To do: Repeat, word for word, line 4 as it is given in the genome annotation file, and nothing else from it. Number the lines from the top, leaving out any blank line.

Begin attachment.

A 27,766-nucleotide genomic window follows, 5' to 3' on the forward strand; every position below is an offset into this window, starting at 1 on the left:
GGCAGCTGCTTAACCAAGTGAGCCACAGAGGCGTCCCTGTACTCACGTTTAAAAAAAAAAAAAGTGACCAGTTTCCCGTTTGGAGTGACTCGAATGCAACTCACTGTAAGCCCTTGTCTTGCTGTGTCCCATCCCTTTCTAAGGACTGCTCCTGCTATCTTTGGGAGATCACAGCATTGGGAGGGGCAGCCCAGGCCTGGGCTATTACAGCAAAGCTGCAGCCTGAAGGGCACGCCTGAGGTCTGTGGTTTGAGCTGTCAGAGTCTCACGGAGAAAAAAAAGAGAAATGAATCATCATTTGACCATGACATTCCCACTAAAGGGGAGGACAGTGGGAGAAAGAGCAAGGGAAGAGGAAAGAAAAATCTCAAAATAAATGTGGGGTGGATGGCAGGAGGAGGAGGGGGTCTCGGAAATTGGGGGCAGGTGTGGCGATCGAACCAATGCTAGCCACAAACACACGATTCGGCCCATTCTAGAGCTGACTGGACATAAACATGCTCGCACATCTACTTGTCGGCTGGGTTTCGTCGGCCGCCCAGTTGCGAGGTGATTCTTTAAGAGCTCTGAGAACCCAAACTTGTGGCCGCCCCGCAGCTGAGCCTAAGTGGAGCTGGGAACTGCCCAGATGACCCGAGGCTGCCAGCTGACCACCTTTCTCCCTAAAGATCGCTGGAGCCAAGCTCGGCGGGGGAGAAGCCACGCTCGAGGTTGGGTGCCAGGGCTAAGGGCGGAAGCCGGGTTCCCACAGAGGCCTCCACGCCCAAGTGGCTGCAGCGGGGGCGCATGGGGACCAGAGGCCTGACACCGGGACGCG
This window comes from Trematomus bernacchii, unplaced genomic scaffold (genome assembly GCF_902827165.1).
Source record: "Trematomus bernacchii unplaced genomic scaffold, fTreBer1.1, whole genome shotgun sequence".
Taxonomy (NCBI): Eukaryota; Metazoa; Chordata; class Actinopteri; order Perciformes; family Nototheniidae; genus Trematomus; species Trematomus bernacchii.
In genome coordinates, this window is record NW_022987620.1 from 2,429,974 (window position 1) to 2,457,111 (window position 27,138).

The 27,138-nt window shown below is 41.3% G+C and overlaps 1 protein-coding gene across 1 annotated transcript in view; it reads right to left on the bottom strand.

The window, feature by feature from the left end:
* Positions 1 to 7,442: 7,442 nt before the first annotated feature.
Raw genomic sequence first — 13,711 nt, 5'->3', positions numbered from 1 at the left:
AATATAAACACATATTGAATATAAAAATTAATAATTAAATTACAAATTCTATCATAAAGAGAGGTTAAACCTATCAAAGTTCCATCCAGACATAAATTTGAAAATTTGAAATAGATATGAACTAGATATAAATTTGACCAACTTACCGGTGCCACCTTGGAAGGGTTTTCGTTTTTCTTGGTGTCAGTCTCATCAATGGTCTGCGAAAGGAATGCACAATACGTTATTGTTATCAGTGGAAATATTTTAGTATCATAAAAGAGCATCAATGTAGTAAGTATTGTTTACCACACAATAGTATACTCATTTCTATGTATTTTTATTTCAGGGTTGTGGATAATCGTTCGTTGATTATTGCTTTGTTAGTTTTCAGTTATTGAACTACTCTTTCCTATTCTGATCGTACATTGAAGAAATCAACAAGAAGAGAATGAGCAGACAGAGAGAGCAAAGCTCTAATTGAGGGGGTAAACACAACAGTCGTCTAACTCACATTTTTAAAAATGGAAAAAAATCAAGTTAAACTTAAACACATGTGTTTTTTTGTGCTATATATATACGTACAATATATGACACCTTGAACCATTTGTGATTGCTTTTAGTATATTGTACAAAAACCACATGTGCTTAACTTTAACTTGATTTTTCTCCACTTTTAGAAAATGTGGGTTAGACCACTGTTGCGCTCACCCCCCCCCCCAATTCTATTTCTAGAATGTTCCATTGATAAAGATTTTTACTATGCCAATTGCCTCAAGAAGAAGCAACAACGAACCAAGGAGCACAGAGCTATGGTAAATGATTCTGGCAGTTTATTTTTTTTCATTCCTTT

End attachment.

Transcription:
Source record: "Trematomus bernacchii unplaced genomic scaffold, fTreBer1.1, whole genome shotgun sequence".